Nature’s Prank: The Amazing Brazilian Grape Tree

grape1Photo: mauroguanandi

You might well take a step back if you come across one of these incredible trees while in Brazil. Known by locals as the ‘grape tree’, the reasons are immediately very obvious, given the fruits the tree develops. Strangely, not at the end of smaller branches, which one would expect as the norm, but straight from the trunk of the tree, a really peculiar sight.

grape6Photo: felipsetlik

This amazing little tree, native to the south-eastern area of the country, is the ‘jabuticaba’, and the large purple fruits could easily be mistaken for plums or grapes. By ancient local tradition, the sun-dried skins of the fruits are used in the production of an astringent medication to treat diarrhea, asthma, tonsillitis and other ailments. Each fruit is around one-and-a-half inches in diameter, containing four seeds surrounded by pulpy, sweet, rose-colored flesh.

grape4Photo: Jabuticaba

This delicious fruit is a common sight on many Brazilian market stalls as they are usually eaten as fresh as possible. Probably on a par with the grape in popularity, at least in comparison to the western diet, these sweet treats begin to ferment in three to four days of being picked, so are also popular for making liqueurs, strong wines, some baked products and jams.

The thick, dark purple skins of the fruits are what make them stand out so dramatically on the trees. The flowers, which are white, grow straight from the trunk and branches, in what is known as a ‘cauliflorous habit’. In its natural state, the tree will only flower once or possibly twice in a year, but continuous irrigation and careful husbandry can ensure that the flowers appear far more often so that the fruit can be harvested all year round in tropical areas like Brazil.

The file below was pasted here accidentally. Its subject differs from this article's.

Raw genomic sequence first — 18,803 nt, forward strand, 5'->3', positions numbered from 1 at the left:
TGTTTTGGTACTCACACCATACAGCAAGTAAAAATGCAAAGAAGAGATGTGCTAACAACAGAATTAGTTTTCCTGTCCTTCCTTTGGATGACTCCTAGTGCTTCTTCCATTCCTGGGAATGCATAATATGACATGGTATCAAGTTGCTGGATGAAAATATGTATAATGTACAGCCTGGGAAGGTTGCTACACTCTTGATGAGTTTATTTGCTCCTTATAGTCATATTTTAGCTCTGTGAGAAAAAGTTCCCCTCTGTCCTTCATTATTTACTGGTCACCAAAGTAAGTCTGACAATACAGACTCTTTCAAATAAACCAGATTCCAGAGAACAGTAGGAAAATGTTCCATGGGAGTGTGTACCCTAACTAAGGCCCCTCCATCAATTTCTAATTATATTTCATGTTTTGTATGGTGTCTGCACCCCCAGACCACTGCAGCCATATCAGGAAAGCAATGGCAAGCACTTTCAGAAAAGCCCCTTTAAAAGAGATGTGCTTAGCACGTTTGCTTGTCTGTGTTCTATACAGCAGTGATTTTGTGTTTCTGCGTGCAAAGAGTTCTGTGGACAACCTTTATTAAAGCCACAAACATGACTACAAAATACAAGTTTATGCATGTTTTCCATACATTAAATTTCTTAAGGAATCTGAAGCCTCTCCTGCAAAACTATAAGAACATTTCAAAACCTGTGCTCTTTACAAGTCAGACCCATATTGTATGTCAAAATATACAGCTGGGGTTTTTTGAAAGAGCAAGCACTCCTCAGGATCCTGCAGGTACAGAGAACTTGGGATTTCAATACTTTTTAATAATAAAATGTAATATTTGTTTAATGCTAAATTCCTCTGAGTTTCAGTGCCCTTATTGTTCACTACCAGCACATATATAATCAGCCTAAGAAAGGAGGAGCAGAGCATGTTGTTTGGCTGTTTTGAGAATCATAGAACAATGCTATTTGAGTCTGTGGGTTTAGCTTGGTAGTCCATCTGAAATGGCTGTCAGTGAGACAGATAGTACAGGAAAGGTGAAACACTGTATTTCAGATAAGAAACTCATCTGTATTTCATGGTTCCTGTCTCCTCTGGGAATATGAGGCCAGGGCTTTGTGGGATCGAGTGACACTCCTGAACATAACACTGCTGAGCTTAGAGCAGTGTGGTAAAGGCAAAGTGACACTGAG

grape8Photo: mauroguanandi

The tree has, over millennia, evolved in its peculiar way to allow animals that are unable to climb the tree access to the succulent fruits by producing them in the way it does, thus ensuring that the seeds get scattered via animal droppings over the widest area of forest possible.

Since this type of tree is quite hardy, it will grow in almost any kind of soil, though it prefers a mildly acidic environment. This is actually not a tree that shoots up quickly, but one that makes slow progress toward maturity.

grape2Photo: mauroguanandi

The real beauty of this amazing plant is that the fruits can be eaten straight from the trunk; and the trees are incredibly productive. The fruits are also now known to host several highly effective medicinal compounds, so the wonderfully refreshing summer fruit drink made from them are medicinal as well as sweet.

It is possible to grow one of these wonderful trees in the UK, if you have a continually heated greenhouse, but you may have to wait for many years before it becomes mature. Still, it would be worthwhile if only to show off to gardening friends the tree that looks for all the world as if some prankster had spent hours in sticking fruits in place. You could also mention that researchers hope to employ compounds from the fruits in the battle against cancer.

grape7Photo: mauroguanandi

Nature never ceases to surprise and amaze with her wonderful diversity and unbelievable inventiveness. The Brazilian Grape tree was an unknown quantity to me as well as many of you until I researched the subject, but it is now definitely marked as a ‘must-see’ if ever I get to South America. A glorious example of how beautifully quirky ‘Mother Nature’ likes to be, and how very much we mere humans still have to learn. Excellent.

grape3Photo: santarosa

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